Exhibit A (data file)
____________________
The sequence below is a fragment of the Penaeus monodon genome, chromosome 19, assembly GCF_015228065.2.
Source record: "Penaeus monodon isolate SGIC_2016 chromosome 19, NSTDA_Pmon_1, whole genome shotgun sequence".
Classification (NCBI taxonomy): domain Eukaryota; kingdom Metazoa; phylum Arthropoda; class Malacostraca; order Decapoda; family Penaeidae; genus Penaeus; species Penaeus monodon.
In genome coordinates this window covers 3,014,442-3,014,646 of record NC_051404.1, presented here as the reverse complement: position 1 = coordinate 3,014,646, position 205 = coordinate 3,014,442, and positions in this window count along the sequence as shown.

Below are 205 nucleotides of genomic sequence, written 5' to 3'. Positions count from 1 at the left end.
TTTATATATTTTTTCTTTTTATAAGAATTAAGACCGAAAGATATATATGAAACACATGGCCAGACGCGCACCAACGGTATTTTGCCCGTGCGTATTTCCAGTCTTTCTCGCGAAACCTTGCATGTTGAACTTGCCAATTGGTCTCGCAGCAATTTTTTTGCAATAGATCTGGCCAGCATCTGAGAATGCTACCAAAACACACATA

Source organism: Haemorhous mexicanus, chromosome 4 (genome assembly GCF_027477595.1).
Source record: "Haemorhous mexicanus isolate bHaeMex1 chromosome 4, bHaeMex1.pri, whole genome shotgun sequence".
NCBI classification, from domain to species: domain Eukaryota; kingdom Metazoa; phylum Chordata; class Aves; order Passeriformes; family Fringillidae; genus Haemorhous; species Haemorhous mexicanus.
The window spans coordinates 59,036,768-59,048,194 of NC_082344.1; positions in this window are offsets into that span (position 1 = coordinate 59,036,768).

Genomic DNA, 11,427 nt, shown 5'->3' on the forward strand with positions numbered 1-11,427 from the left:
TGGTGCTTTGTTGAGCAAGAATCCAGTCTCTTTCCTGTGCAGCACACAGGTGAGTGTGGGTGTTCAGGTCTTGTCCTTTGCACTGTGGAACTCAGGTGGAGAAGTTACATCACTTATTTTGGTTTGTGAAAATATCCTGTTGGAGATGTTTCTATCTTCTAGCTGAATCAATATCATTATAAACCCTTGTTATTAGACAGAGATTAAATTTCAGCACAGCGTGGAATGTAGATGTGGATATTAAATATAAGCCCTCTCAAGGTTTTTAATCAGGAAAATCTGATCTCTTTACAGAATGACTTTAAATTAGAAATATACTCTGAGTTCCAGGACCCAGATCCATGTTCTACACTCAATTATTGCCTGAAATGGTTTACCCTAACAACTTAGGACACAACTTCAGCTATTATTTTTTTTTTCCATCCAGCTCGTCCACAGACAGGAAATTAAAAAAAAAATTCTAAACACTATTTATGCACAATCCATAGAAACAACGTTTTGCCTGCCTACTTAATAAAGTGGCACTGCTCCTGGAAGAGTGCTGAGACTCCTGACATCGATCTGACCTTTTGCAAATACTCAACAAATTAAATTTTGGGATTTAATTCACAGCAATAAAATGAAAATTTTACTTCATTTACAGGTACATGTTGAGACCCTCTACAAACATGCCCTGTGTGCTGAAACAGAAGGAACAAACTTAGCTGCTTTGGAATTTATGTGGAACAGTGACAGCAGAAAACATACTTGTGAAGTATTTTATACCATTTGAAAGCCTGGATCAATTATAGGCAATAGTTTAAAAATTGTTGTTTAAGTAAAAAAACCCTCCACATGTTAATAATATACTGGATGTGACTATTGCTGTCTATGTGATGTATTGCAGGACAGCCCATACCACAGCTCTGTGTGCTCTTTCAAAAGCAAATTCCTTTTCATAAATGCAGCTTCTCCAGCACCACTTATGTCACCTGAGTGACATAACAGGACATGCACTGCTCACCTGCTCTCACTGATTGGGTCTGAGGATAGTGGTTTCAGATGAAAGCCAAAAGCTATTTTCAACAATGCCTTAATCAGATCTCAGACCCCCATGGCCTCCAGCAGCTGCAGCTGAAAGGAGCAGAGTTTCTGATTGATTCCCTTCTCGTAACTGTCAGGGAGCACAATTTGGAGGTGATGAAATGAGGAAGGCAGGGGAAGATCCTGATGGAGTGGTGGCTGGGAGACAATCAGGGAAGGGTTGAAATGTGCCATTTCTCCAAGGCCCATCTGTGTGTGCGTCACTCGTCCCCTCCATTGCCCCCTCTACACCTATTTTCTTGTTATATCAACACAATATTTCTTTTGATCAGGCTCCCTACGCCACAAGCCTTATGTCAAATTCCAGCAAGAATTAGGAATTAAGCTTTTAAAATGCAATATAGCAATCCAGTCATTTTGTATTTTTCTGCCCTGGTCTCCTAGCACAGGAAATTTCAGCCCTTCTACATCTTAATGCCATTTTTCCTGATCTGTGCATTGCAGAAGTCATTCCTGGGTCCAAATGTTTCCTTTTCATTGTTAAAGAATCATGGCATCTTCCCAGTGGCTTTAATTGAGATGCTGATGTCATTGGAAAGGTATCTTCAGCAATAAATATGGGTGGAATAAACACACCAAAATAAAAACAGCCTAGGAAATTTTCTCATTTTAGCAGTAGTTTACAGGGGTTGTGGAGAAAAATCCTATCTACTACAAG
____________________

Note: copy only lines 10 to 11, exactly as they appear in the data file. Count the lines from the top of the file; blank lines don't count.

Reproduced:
The window spans coordinates 59,036,768-59,048,194 of NC_082344.1; positions in this window are offsets into that span (position 1 = coordinate 59,036,768).

Genomic DNA, 11,427 nt, shown 5'->3' on the forward strand with positions numbered 1-11,427 from the left: